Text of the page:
Befriending Your Inner Critic

Befriending Your Inner Critic

We all have inner critics who send us messages like: “You don’t deserve the good things in your life,” “You’re selfish,” or “You’re an imposter.” These thoughts are normal, but for some, they can become intrusive and overwhelming. When intrusive messages from our inner critics pile up, we may start to believe them. This mindset impacts our mood and self-esteem. 

So how do we manage these thoughts differently? How can we connect with our inner critics instead of always being engaged in conflict with them?

connecting with inner critics

Understanding Your Inner Critic Isn’t Always Bad

Avoiding battle with your inner critic can be difficult, but choosing to be compassionate and curious toward it allows you to gain insight into the larger picture. Approaching your inner critic with compassion means you disengage from conflict and seek to understand how your inner critic has attempted to aid in your self-preservation. Curiosity helps us gain perspective about why these thoughts occur and explore how our inner critic is trying to help us. 

Questions to help you approach your inner critic with compassion and curiosity:

  • How is my critic trying to help me?
  • How is my critic protective?
  • Where do these critical thoughts come from? 
  • How might these thoughts have helped me in the past?
  • What purpose do these thoughts serve now?
  • What wisdom does my inner critic have for me?
calm-your-mind-and-soul-2021-08-27-14-01-02-utc-web

Be Mindful of How You Respond to Your Inner Critic

Being mindful of how you react when that inner voice starts whispering to you helps you learn from your inner critic. Be calm and nonjudgmental of yourself. Focus on recognizing when and how you need to take care of yourself.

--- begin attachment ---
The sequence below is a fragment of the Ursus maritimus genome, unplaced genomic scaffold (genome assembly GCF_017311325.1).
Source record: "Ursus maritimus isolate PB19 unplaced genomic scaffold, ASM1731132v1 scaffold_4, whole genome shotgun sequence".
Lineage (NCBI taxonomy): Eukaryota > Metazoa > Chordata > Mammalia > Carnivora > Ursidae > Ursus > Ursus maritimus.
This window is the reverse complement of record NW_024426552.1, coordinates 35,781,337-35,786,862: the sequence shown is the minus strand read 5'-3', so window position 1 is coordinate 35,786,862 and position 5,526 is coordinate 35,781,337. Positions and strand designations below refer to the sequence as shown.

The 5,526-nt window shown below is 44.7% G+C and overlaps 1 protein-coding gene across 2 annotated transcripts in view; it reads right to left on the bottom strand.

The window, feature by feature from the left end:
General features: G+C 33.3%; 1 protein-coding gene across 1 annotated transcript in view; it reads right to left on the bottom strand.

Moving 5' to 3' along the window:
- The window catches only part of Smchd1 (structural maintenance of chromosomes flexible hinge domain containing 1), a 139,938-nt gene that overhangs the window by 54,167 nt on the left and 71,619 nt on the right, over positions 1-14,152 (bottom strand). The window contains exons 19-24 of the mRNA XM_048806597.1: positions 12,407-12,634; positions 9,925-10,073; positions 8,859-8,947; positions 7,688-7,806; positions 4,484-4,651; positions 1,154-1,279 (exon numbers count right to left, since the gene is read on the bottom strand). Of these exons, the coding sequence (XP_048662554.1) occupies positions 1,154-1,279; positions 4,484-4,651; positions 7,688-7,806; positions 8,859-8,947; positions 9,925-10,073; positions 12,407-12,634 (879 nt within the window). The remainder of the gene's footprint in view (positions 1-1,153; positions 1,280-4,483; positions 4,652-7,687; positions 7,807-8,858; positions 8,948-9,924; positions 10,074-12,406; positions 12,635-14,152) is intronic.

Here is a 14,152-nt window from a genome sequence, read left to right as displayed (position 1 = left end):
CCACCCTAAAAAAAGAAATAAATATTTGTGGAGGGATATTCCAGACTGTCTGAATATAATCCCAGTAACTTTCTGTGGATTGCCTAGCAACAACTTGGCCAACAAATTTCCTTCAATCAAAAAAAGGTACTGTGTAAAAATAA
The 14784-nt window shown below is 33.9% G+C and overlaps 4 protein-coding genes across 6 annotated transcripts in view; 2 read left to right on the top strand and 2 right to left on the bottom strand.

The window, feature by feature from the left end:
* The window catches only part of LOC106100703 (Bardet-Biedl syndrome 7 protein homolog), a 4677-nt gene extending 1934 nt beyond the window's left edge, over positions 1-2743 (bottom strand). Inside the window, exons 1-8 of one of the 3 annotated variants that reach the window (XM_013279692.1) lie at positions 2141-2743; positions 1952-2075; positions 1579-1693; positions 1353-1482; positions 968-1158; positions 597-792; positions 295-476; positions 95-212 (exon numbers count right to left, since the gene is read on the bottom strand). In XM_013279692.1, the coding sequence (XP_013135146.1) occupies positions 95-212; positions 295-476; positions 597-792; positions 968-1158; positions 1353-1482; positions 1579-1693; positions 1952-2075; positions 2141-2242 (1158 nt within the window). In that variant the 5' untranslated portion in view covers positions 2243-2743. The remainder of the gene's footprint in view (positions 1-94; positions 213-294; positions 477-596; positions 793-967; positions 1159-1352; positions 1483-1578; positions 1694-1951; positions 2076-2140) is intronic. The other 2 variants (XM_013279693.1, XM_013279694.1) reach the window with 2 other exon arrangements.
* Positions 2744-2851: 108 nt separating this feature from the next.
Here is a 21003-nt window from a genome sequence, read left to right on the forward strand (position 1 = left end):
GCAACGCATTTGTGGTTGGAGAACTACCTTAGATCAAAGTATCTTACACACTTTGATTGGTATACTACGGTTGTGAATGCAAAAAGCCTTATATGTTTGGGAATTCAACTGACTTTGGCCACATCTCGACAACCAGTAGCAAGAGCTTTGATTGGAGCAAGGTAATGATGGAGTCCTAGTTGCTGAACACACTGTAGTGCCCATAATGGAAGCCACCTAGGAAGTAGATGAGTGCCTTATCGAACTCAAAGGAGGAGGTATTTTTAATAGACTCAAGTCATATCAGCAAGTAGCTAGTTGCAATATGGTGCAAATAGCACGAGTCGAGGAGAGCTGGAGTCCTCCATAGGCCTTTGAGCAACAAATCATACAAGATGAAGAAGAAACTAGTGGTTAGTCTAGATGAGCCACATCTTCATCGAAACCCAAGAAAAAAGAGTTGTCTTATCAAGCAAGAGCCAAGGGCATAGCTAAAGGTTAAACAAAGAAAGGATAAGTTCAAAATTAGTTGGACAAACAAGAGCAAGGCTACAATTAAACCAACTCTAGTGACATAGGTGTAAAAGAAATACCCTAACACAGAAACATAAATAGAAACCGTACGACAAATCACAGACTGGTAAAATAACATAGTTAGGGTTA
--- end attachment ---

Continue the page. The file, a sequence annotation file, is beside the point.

For example, If you are overwhelmed or angry, you may need to take a step back and practice relaxation techniques to regulate your emotions. If you are feeling protective of your inner critic, perhaps you are interested in the wisdom it offers. If you are feeling avoidant of your inner critic, you may want to explore what the voice is saying that is causing you to stress and look for more positive ways to respond. 

Practicing mindfulness and building awareness of our emotions leads to a better understanding of both ourselves and our inner critics.

Questions to help you be intentionally mindful and reflective about your reactions:

  • How do I feel towards my inner critic?
  • Do I avoid or depend on my inner critic? Maybe both?
  • How can I use my inner critic as a guide?
  • How can I  view my inner critic more as a friend than as a foe?
  • What does my response to my inner critic tell me about myself and what I need right now?
  • How can I support myself as I explore my inner critic?
  • How can I support my inner critic so that it can help me more effectively?
man-practicing-yoga-in-various-poses-asana-2021-08-26-15-59-23-utc-web

Be Patient and Consistent When Working with Your Inner Critic

Change is a process, and befriending your inner critic is a challenging practice that requires consistent effort over time. Patience is necessary as you explore and shift your deeply-rooted thought patterns because you are likely to experience a variety of emotions. Tune into what these emotional responses are telling you. You will learn new things about yourself and gain insight into formative experiences from your past that influenced your inner critic.

Approaching your inner critic with an intentionally compassionate and curious lens is healing, and befriending your inner critic will lead to reduced stress, increased self-esteem and more balance.

Don’t hesitate to reach out to Ammirati Counseling to ask and inquire about support services that you can receive to help with overcoming feelings of depression, loneliness, stress or anxiety.

Ammirati Counseling is a boutique counseling group with an office in Bannockburnn serving Chicago. Therapists also offer private therapy via remote online. They provide comprehensive care to children, teens, adults, couples, families, and the LBGT community.
Joan McDonald